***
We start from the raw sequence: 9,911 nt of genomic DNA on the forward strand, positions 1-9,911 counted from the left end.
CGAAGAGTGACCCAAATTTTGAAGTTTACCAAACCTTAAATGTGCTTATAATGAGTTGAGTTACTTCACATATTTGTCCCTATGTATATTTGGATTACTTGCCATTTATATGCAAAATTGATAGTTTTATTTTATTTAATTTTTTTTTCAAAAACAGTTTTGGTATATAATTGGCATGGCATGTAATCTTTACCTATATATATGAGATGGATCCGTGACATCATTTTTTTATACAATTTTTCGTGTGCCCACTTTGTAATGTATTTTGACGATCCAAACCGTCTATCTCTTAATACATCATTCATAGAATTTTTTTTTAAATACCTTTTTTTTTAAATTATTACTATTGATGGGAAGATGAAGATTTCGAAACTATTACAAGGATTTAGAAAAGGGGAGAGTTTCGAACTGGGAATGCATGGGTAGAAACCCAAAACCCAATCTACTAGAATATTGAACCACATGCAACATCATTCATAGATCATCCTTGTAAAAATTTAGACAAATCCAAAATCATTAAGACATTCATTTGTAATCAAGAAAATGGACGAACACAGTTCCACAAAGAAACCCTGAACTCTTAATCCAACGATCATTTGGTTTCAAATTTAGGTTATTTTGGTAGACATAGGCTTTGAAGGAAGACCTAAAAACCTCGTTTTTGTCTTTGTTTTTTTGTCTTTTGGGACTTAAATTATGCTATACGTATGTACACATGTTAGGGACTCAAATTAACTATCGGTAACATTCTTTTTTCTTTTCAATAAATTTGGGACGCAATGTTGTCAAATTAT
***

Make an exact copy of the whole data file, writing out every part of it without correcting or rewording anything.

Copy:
We start from the raw sequence: 9,911 nt of genomic DNA on the forward strand, positions 1-9,911 counted from the left end.
CGAAGAGTGACCCAAATTTTGAAGTTTACCAAACCTTAAATGTGCTTATAATGAGTTGAGTTACTTCACATATTTGTCCCTATGTATATTTGGATTACTTGCCATTTATATGCAAAATTGATAGTTTTATTTTATTTAATTTTTTTTTCAAAAACAGTTTTGGTATATAATTGGCATGGCATGTAATCTTTACCTATATATATGAGATGGATCCGTGACATCATTTTTTTATACAATTTTTCGTGTGCCCACTTTGTAATGTATTTTGACGATCCAAACCGTCTATCTCTTAATACATCATTCATAGAATTTTTTTTTAAATACCTTTTTTTTTAAATTATTACTATTGATGGGAAGATGAAGATTTCGAAACTATTACAAGGATTTAGAAAAGGGGAGAGTTTCGAACTGGGAATGCATGGGTAGAAACCCAAAACCCAATCTACTAGAATATTGAACCACATGCAACATCATTCATAGATCATCCTTGTAAAAATTTAGACAAATCCAAAATCATTAAGACATTCATTTGTAATCAAGAAAATGGACGAACACAGTTCCACAAAGAAACCCTGAACTCTTAATCCAACGATCATTTGGTTTCAAATTTAGGTTATTTTGGTAGACATAGGCTTTGAAGGAAGACCTAAAAACCTCGTTTTTGTCTTTGTTTTTTTGTCTTTTGGGACTTAAATTATGCTATACGTATGTACACATGTTAGGGACTCAAATTAACTATCGGTAACATTCTTTTTTCTTTTCAATAAATTTGGGACGCAATGTTGTCAAATTAT